Between 1933 and 1945 whether for religious, political or artistic reasons, over 300 painters, sculptors and graphic artists fled into exile or immigrated to Great Britain from Nazi Germany. This followed the appointment of Adolf Hitler as German Chancellor in January 1933, the introduction of anti-Semitic legislation and the foundation of the Reichskulturkammer (the Reich Chamber of Culture) to which all professional artists and designers had to belong and which effectively banned all Jews, Communists, Social Democrats and ‘avant-garde’ artists from working in Germany. This exhibition brings together paintings, drawings and graphics by a number of primarily German-Jewish artists who made such ‘forced journeys’ during this era, mostly to Great Britain, but also beyond to destinations including Australia, China, Jerusalem and the United States. One prominent exception is Max Liebermann, the celebrated German Impressionist, who did not leave his native country but, was forced to resign his post as Head of the Prussian Academy, and died two years later in 1935. Other featured refugee artists include Frank Auerbach, today one of Britain’s most respected and best-known artists, but the exhibition also uncovers the exile narrative of many lesser-known artists, whose fractured careers and loss of reputation often resulted from their forced migrations, sometimes through more than one country of transit. The works on show have been drawn principally from the Ben Uri Collection, demonstrating the refugee contribution to both the collection and the institution's own exhibiting culture; both were profoundly changed in this period by what Chairman Israel Sieff termed the ‘Nazi philosophy’.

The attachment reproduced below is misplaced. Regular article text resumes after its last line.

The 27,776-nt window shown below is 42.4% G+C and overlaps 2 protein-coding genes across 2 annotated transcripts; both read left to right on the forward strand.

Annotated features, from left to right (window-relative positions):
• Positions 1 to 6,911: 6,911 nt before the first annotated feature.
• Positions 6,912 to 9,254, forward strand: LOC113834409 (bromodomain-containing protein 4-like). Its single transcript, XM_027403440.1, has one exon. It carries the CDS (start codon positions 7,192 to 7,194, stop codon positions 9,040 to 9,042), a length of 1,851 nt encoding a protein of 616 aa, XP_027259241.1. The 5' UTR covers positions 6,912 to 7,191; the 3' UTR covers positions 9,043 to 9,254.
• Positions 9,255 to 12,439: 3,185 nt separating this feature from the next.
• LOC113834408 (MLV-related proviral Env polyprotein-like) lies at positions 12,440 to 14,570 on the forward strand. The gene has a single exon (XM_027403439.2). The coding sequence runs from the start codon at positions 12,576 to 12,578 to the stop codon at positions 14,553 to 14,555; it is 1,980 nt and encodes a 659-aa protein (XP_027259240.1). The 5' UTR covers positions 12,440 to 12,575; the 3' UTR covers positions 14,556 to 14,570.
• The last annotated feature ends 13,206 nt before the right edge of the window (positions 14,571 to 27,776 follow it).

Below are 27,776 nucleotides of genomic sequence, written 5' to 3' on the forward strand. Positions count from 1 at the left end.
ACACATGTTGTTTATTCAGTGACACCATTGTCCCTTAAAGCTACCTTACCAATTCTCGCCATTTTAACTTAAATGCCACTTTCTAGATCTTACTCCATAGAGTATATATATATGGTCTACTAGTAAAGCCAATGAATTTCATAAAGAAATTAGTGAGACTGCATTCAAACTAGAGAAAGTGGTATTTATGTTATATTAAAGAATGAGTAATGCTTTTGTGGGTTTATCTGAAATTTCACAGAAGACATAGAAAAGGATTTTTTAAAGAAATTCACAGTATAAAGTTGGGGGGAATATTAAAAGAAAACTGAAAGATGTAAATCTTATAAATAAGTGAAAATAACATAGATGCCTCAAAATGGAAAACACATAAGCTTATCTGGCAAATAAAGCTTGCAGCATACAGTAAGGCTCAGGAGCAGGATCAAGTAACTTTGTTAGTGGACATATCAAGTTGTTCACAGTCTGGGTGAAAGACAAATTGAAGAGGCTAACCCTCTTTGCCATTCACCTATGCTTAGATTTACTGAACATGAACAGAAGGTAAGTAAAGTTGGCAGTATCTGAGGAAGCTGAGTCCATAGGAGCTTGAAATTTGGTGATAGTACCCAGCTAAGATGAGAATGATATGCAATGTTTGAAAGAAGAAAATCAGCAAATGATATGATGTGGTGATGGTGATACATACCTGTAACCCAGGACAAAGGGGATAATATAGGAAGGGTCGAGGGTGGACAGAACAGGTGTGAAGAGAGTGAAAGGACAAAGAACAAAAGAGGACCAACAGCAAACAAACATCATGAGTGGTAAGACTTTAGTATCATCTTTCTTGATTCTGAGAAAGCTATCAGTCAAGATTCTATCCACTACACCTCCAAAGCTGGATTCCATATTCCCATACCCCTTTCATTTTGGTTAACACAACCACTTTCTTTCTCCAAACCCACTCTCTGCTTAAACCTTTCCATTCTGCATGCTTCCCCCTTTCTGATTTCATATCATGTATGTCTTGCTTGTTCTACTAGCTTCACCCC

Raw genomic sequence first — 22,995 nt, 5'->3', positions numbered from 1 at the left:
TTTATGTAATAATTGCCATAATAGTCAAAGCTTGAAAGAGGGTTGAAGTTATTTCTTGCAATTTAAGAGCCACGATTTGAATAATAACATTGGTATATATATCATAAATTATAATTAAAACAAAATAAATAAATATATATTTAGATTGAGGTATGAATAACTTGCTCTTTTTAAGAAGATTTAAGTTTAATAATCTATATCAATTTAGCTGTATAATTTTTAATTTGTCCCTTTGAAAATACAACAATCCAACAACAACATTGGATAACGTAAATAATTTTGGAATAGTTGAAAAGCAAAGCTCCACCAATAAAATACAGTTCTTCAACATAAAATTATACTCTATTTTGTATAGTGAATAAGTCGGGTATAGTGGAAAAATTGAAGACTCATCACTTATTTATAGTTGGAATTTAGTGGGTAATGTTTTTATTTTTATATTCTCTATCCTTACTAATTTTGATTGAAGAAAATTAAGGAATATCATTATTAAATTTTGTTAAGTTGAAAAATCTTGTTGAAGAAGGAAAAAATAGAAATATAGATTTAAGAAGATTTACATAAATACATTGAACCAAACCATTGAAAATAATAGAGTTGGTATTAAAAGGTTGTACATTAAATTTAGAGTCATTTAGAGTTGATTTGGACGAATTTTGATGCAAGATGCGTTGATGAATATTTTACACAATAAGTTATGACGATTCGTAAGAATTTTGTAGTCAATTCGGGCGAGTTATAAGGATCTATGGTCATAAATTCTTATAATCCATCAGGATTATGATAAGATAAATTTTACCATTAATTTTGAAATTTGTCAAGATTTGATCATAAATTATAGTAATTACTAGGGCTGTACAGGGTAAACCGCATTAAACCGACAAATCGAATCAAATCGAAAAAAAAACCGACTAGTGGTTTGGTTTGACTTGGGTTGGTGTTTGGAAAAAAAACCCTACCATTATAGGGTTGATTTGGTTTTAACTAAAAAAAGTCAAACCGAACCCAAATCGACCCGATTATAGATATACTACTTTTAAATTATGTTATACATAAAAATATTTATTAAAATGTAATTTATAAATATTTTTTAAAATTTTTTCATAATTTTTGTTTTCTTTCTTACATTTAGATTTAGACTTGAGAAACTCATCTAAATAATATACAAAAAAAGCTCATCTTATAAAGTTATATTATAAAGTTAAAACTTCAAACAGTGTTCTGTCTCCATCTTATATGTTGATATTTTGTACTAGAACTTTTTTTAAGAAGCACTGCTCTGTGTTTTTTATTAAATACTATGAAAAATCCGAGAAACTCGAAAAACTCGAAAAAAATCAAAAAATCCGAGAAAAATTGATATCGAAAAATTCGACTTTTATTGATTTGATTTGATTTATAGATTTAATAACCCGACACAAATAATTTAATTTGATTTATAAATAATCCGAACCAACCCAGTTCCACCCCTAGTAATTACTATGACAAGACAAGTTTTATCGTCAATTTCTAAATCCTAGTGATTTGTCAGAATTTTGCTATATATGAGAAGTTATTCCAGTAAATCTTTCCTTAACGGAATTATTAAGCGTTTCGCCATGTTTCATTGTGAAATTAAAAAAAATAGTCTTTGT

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    Josef Herman

    Painter and draughtsman Josef Herman was born into a working-class Jewish family in Warsaw, Poland in 1911. He studied at Warsaw School of Art and Decoration (1930-31), and first exhibited in his native city in 1932. After experiencing rising anti-Semitism, he left Poland for Brussels in 1938, never to see his family again. He arrived in Glasgow in 1940, where he was reunited with fellow Polish artist Jankel Adler, whom he had known briefly in Warsaw; together they contributed to a vital resurgence of the Scottish arts scene during this period. Herman’s Glasgow work nostalgically evoked his lost Warsaw, drawing strongly on his eastern European Jewish heritage and themes. In 2011 Ben Uri mounted the largest exhibition to date of Herman’s work from this rare period, although the painting Refugees – thought lost for more than 60 years – only came to light in 2014. In 1943 Herman moved to London, where he exhibited with L S Lowry at the Lefevre galleries before resettling the following year in the Welsh mining village of Ystradgynlais in 1944, where he remained until 1955, giving rise to his best-known body of work, focusing on the Welsh miners and their community. Herman's work was included in the South Bank Festival of Britain Exhibition in 1951 and he exhibited widely including with the emigre art dealers Roland, Browse & Delbanco (1946, 1948, 1952, then regularly until 1975), in London: with Ben Uri (including alongside Martin Bloch in 1949), at the Geffrye Museum (with Henry Moore, 1954), the Whitechapel Art Gallery (1956), the Camden Arts Centre (1980), National Museum of Wales, Cardiff (1989), Abbot Hall, Kendal (2005), and frequently with Flowers and Flowers East Galleries. His work is represented in many collections including London (Tate, V&A), Wales (National Museum), Scotland (Scottish National Gallery of Modern Art); as well as in Australia, Canada, Israel, New Zealand and South Africa. Josef Herman died in London in 2000.